Oil headed for a second weekly drop as optimism over a recovery in Chinese demand dimmed and US stockpiles kept rising.
Oil demand in China is expected to pick up as the world’s largest crude importer pivots away from its strict Covid Zero policy, although analysts caution that it may take time for gains to kick in.
Oil fell for a fourth day as warnings from major US banks of a tough outlook for 2023 stoked concern over demand prospects and dented appetite for risk assets including commodities.
Oil dropped to the lowest level since December as unrest in China hurt risk appetite and the outlook for demand, adding to stresses in an already-fragile global crude market.
Oil fell after Federal Reserve Chair Jerome Powell said interest rates will go higher than earlier projected, overshadowing tightening supply.
Oil fell as an industry report showed a rise in US crude stockpiles and investors fretted about weaker demand amid slowing growth.
Oil advanced at the start of the week as the Chinese city of Chengdu ended a two-week lockdown, boosting the outlook for demand.
Oil headed for a back-to-back weekly loss, burdened by demand concerns, rising stockpiles, and the possibility the Biden administration may make a fresh release from emergency reserves.
Oil fell to the lowest since January on concern a global slowdown will cut demand in Europe and the US, just as China’s Covid Zero strategy hurts consumption in the world’s biggest crude importer.
Oil surged on the possibility that OPEC+ may decide to trim production, and as Europe’s energy crisis worsened after the Group-of-Seven nations endorsed a plan to try to cap the price of Russian crude.
Oil held the biggest gain in more than a month as traders weighed supply concerns, including the possibility of an OPEC+ output cut.
Oil headed for a punishing weekly loss on increasing evidence that a global economic slowdown is spurring demand destruction, with prices collapsing to the lowest level in six months.
Oil declined at the start of the week as concerns about an economic slowdown overshadowed signs of a tight physical crude market.
Oil is headed for a third weekly drop, the longest run of declines this year, on concerns over weaker US gasoline demand and a global slowdown.
Oil slipped back below $100 a barrel as investors assessed signs of lacklustre US gasoline demand and expanding stockpiles.
Oil is poised to end the week below $100 a barrel for the first time since early April after another volatile period of trading marked by escalating concerns over an economic slowdown.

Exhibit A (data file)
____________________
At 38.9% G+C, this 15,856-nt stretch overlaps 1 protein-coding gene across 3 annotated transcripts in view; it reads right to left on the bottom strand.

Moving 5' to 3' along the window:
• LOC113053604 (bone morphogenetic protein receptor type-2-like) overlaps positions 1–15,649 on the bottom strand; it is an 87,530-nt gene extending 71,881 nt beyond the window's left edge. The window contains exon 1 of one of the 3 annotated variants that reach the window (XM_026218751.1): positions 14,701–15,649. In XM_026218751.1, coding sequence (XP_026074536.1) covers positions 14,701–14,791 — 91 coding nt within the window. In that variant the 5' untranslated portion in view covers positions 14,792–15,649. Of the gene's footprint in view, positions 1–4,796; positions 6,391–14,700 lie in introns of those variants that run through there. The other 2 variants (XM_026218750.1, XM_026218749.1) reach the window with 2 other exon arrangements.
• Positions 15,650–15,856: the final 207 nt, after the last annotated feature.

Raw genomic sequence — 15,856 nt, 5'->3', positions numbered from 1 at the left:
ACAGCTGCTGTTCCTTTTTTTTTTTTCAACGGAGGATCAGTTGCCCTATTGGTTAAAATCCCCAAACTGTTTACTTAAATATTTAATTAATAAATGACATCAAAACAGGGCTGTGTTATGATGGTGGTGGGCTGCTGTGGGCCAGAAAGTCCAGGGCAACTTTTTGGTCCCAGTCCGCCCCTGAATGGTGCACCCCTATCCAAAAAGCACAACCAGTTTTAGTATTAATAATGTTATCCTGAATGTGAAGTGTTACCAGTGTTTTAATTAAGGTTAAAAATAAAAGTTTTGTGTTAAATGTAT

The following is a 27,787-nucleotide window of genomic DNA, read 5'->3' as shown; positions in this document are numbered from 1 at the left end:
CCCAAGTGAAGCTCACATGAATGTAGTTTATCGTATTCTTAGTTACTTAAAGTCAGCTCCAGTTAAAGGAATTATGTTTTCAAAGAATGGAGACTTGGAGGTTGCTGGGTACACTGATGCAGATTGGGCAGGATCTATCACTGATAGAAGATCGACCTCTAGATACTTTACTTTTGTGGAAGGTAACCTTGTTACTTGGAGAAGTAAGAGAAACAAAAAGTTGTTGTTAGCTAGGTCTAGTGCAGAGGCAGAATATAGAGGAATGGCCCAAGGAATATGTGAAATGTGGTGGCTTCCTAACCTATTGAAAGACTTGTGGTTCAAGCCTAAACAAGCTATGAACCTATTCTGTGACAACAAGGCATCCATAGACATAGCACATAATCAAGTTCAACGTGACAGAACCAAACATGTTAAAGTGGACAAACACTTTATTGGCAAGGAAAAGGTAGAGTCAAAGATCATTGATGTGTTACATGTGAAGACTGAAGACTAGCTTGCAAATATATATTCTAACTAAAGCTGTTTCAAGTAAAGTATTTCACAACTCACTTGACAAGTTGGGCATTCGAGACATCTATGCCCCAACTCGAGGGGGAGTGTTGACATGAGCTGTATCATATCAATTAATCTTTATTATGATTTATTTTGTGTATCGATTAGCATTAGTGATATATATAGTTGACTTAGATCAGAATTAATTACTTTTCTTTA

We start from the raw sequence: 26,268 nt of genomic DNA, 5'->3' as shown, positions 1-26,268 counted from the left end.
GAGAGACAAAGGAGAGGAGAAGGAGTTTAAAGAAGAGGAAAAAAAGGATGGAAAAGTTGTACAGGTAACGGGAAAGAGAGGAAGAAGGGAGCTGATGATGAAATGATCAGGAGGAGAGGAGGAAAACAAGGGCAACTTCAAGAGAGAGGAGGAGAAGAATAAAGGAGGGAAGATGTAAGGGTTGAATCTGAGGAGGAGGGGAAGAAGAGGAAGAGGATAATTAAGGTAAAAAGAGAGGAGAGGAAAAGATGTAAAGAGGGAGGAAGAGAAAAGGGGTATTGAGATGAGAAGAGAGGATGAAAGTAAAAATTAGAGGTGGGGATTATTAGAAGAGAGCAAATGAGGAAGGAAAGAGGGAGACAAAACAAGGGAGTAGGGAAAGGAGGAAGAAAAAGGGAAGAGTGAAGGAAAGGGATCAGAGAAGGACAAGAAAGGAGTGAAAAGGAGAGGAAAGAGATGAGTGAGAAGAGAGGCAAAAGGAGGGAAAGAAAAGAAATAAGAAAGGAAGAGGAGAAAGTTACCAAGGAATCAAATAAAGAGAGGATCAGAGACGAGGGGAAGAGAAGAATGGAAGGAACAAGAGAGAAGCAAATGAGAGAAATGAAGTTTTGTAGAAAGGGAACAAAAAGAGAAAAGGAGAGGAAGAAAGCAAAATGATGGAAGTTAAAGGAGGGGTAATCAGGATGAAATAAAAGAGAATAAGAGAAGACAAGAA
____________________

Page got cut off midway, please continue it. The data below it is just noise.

Oil retreated along with other key commodities as concern over a global economic slowdown intensified, with Federal Reserve Chair Jerome Powell warning a US recession is possible.
Oil extended gains to the highest level in almost three months after Saudi Arabia signalled confidence in the demand outlook by increasing the price of its crude for Asia by more than expected.
Oil steadied after closing at the highest level in almost eight weeks as traders weighed strength in key products markets and data from China that signalled a possible easing of some anti-virus lockdowns.
If you are the owner of an oil refinery, then crude is trading happily just a little above $110 a barrel — expensive, but not extortionate. If you aren’t an oil baron, I have bad news: it’s as if oil is trading somewhere between $150 and $275 a barrel.
Oil fluctuated as investors weighed a pledge by the Group of Seven to ban imports of Russian crude against a cut in official prices by Saudi Arabia and the impact of China’s energy-sapping lockdowns.
Oil held gains above $105 a barrel as investors weighed higher demand for refined products against a slew of lockdowns in major cities in China.
Oil is poised to eke out a fifth monthly advance after another tumultuous period of trading that saw prices whipsawed by the fallout of Russia’s war in Ukraine and the resurgence of Covid-19 in China.
Forget the futures market, the world’s most important oil price just smashed through $100 a barrel with every sign it is going to push higher.
Oil slipped from the highest close since 2014 after President Joe Biden pledged to continue trying to lower prices and an industry report pointed to a modest increase in U.S. crude stockpiles.